Okaloosa GOP sets the record straight on Gaetz


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Okaloosa GOP sets the record straight on Gaetz

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By TOM McLAUGHLIN
315-4435 | @TomMnwfdn
tmclaughlin@nwfdailynews.com

One thing needs to be made perfectly clear.

The Okaloosa GOP did not “blast” state Rep. Matt Gaetz.


But a recent headline by the Panama City newspaper, which suggested just that, caught the attention of the highest ranking members of Okaloosa County's Republican Executive Committee.

They wanted it made clear that when Okaloosa County Commissioners Wayne Harris and Nathan Boyles endorsed Gaetz's opponent in the race for the First District state Senate seat, it did not constitute the GOP blasting, bashing, or even endorsing, anyone.

“We are the true political party,” said OCREC Vice Chairman Laurie Bartlett. “They are not even members of the political party.”

It's true, explained Gaye Ellis, the OCREC chairwoman.

While Harris and Boyles may be card-carrying Republicans elected to office on the GOP ticket, they are not part of the party apparatus, and therefore not qualified to speak for the party.

While there are 74,000 registered Republicans in Okaloosa County who identify themselves as party members, the actual number is much smaller, Ellis said.

“The Okaloosa GOP is the actual party, a legal entity representing each county which, through its executive committee, is the governing body of the party itself,” she noted.

OCREC is comprised of people who sign up with the Supervisor of Elections Office to serve as precinct captains for the county's 52 precincts. To be considered, they must have attended three executive committee meetings and be voted in by the existing membership.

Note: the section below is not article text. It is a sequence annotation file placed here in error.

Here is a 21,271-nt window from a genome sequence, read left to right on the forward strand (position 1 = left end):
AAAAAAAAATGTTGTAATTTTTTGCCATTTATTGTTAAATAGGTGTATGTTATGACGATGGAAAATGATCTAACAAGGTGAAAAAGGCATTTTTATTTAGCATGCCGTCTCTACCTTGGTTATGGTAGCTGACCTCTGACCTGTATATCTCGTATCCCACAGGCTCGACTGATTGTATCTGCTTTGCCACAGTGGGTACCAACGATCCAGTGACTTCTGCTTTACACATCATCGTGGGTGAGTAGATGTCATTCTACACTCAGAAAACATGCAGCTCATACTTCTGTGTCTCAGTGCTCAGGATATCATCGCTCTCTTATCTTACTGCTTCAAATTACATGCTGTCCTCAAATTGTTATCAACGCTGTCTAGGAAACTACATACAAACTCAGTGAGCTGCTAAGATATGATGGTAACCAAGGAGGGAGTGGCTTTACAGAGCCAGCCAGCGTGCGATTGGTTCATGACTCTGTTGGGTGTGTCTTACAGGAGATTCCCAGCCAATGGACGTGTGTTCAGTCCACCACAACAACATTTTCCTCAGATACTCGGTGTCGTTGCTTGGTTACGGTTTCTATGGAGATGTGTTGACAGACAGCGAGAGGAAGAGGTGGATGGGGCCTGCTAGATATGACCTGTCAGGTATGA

OCREC's job is to educate and get out the vote, Ellis said. It is bound by state rules and could face fines for endorsing one Republican candidate over another.

That's what made the “Okaloosa GOP blasts Gaetz” headline so offensive, she said.

“It infers that the official party was saying that we agreed with Wayne Harris that Matt Gaetz ought to be in jail, or whatever he said,” Ellis said. “He is simply a registered Republican. He's not a member of the party.”

(Harris had told a Democratic-leaning club that if he had the authority, he would put Gaetz in jail.)

Both Boyles and Harris said when they spoke in reference to Gaetz, or to endorse his opponent, Bay County Commissioner George Gainer, they were speaking for no one other than themselves.

“No way were my words intended to indicate any party endorsement of any state Senate candidate over the other,” Boyles said.

“Any time I make a comment, it's from me,” said Harris.

And while Boyles contended that his being elected as a Republican, speaking to groups as a Republican and attending meetings, even OCREC meetings, as a Republican makes him a pretty darn good Republican, he and Harris are not alone as elected leaders existing outside the party apparatus.

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